[galaxy_server.automation_hub]
url=https://cloud.redhat.com/api/automation-hub/
auth_url=https://sso.redhat.com/auth/realms/redhat-external/protocol/openid-connect/token
token=my_ah_token

For more information on how to download a collection from automation hub, please see the related Ansible documentation page.

2.4.3. Dependencies

2.4.3.1. Galaxy

The galaxy entry points to a valid requirements file for the ansible-galaxy collection install -r …​ command.

The entry requirements.yml may be a relative path from the directory of the automation execution environment definition’s folder, or an absolute path.

The content of a requirements.yml file may look like the following:

Example 2.3. A requirements.yml file for Galaxy

collections:
  - geerlingguy.java
  - kubernetes.core

2.4.3.2. Python

The python entry in the definition file points to a valid requirements file for the pip install -r …​ command.

The entry requirements.txt is a file that installs extra Python requirements on top of what the Collections already list as their Python dependencies. It may be listed as a relative path from the directory of the automation execution environment definition’s folder, or an absolute path. The contents of a requirements.txt file should be formatted like the following example, similar to the standard output from a pip freeze command:

Example 2.4. A requirements.txt file for Python

boto>=2.49.0
botocore>=1.12.249
pytz
python-dateutil>=2.7.0
awxkit
packaging
requests>=2.4.2
xmltodict
azure-cli-core==2.11.1
python_version >= '2.7'
collection community.vmware
google-auth
openshift>=0.6.2
requests-oauthlib
openstacksdk>=0.13
ovirt-engine-sdk-python>=4.4.10

2.4.3.3. System

The system entry in the definition points to a bindep requirements file, which will install system-level dependencies that are outside of what the collections already include as their dependencies. It may be listed as a relative path from the directory of the automation execution environment definition’s folder, or an absolute path.

To demonstrate this, the following is an example bindep.txt file that adds the libxml2 and subversion packages to a container:

Example 2.5. A bindep.txt file

libxml2-devel [platform:rpm]
subversion [platform:rpm]

2.4.4. Additional custom build steps

The prepend and append commands may be specified in the additional_build_steps section. These will add commands to the Containerfile which will run either before or after the main build steps are executed.

The syntax for additional_build_steps must be one of the following:

  • a multi-line string

    Example 2.6. A multi-line string entry

    RUN whoami
    RUN cat /etc/os-release
  • a list

    Example 2.7. A list entry

    - RUN echo This is a post-install command!
    - RUN ls -la /etc

2.5. Optional build command arguments

The -t flag will give your automation execution environment image a specific name. For example, the following command will build an image named my_first_ee_image:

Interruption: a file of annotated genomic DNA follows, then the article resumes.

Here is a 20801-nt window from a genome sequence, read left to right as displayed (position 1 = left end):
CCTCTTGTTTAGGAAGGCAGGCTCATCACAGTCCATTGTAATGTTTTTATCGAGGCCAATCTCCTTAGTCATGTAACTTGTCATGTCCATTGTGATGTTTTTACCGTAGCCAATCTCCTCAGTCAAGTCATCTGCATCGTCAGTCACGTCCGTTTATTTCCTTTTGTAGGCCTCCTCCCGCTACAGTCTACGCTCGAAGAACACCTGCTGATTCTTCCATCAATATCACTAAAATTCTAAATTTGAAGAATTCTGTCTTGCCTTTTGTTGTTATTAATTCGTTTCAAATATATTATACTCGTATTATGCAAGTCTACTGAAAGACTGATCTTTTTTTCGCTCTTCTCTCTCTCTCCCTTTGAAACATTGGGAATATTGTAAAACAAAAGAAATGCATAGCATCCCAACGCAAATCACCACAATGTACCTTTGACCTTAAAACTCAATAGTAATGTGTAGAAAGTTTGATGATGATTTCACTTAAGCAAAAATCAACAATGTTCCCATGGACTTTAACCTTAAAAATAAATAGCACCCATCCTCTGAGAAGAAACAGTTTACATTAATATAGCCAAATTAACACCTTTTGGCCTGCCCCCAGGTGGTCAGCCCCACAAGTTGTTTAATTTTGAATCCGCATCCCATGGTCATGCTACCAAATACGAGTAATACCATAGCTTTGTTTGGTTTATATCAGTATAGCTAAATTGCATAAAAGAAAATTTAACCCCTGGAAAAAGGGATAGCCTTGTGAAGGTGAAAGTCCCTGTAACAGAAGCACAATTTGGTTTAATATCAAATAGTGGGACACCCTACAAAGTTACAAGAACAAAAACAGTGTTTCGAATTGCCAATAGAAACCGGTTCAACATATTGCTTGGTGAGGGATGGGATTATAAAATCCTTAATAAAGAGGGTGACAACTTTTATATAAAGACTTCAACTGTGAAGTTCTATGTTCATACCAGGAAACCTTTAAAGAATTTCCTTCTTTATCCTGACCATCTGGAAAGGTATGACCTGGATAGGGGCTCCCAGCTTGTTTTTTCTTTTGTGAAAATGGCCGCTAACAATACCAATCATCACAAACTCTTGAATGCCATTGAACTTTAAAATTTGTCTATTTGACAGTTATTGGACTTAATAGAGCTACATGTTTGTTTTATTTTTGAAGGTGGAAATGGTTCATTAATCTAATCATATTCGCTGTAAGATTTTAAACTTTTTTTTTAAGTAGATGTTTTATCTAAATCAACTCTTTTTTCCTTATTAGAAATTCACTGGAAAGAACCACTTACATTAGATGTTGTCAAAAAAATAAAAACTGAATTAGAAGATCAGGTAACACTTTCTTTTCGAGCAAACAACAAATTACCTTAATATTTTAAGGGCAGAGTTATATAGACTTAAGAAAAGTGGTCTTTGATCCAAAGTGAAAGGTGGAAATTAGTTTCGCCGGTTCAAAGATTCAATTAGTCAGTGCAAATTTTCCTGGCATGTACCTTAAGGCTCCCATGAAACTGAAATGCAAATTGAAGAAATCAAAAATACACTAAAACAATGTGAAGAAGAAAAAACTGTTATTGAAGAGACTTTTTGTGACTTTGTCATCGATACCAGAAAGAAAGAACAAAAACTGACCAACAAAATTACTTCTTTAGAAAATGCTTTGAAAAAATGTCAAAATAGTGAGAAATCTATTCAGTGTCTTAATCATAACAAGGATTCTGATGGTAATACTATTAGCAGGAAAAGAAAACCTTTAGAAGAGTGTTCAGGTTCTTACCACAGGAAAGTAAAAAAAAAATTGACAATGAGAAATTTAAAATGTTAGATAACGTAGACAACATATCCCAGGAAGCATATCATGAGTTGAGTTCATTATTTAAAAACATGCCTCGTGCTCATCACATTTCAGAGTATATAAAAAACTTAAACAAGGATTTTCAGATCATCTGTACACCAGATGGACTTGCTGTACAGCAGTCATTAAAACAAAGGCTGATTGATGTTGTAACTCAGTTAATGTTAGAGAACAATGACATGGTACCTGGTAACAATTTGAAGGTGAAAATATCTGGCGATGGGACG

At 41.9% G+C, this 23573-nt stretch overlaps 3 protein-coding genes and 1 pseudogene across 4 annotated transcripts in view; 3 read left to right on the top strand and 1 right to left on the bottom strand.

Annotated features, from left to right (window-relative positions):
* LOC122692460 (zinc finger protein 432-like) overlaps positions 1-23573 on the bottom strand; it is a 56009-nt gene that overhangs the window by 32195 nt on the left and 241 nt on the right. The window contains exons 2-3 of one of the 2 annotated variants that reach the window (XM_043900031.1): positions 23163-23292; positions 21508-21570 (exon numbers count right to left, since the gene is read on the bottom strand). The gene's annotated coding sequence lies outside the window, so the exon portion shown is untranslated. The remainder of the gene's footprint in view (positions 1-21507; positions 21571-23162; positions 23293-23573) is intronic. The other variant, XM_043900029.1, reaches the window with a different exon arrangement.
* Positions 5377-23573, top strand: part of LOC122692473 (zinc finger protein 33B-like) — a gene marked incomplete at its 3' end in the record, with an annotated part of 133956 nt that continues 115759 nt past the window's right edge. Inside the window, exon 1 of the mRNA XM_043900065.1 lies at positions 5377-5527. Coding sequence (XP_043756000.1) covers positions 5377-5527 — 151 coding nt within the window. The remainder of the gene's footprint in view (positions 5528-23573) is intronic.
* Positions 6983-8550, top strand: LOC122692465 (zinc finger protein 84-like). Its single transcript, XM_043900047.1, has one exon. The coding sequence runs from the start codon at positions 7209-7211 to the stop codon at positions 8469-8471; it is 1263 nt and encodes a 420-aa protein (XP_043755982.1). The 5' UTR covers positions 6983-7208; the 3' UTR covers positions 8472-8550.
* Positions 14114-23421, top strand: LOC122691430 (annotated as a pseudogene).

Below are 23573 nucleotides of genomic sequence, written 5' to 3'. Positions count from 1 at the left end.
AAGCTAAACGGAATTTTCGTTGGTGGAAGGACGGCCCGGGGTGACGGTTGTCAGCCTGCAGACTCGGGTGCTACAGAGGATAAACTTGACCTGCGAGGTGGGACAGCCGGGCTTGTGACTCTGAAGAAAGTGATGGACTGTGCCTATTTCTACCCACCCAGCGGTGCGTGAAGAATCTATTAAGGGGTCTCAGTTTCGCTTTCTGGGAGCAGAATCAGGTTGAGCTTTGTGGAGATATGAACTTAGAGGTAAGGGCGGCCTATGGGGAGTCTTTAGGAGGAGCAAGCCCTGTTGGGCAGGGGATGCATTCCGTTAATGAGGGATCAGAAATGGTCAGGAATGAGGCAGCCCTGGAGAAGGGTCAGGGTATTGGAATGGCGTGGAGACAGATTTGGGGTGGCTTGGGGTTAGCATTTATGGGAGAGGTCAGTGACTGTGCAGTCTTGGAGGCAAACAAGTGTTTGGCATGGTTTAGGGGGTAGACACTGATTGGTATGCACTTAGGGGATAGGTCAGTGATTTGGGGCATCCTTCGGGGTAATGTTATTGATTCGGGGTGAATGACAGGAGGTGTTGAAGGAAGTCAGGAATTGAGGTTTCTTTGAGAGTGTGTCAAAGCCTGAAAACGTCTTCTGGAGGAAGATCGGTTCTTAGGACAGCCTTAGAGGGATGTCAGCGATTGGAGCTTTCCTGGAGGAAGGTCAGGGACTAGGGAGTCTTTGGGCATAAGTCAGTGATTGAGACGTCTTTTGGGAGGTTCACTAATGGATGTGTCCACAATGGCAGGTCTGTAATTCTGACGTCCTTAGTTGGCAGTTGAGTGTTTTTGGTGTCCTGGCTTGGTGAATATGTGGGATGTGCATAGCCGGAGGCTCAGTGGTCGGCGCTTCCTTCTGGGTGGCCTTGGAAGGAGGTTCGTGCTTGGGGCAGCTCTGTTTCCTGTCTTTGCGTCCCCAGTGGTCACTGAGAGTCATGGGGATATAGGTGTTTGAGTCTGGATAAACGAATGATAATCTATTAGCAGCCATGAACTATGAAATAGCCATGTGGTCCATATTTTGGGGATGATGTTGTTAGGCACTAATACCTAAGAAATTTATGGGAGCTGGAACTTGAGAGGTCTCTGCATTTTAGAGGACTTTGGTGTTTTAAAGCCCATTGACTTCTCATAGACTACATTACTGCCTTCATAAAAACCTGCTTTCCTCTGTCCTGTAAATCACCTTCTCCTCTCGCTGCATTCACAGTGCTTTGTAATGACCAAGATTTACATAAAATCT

$ ansible-builder build -t my_first_ee_image

If you have multiple definition files, you can specify which one to use by utilizing the -f flag:

$ ansible-builder build -f another-definition-file.yml -t another_ee_image

In the example above, Ansible Builder will use the specifications provided in the file another-definition-file.yml instead of the default execution-environment.yml to build an automation execution environment image named another_ee_image.

For other specifications and flags that are possible to use with the build command, enter ansible-builder build --help to see a list of additional options.

2.6. Creating a Containerfile without building an image

To create a shareable Containerfile without building an image from it, run:

$ ansible-builder create

Chapter 3. Publishing an automation execution environment

3.1. Pushing an execution environment container image to automation hub

Prerequisite

  • You have execution environment permissions in automation hub allowing you to create new containers or push to an existing container.

A container registry is a repository for storing container images. Once you have built an automation execution environment image, you’ll be ready to push that container image to the registry portion of your instance of automation hub.

With your automation hub URL on hand, run the following command to log in to Podman, substituting your username, password, and automation hub URL:

$ podman login -u=username -p=password automation-hub-url

Once you’re logged in to Podman, run the following command to push your container image to the container registry on automation hub:

$ podman push automation-hub-url/ee-image-name
Note

The automation execution environment image name is specified by the -t argument to the ansible-builder build command. If you did not specify a custom image name using the -t flag, the default image tag is ansible-execution-env:latest.

3.2. Pulling from a protected registry

To pull container images from a password or token-protected registry, create a credential in automation controller:

Procedure

  1. Navigate to automation controller
  2. In the side-menu bar, click Resources > Credentials.
  3. Click Add to create a new credential.
  4. Supply an authorization URL, username, and password. Click Save.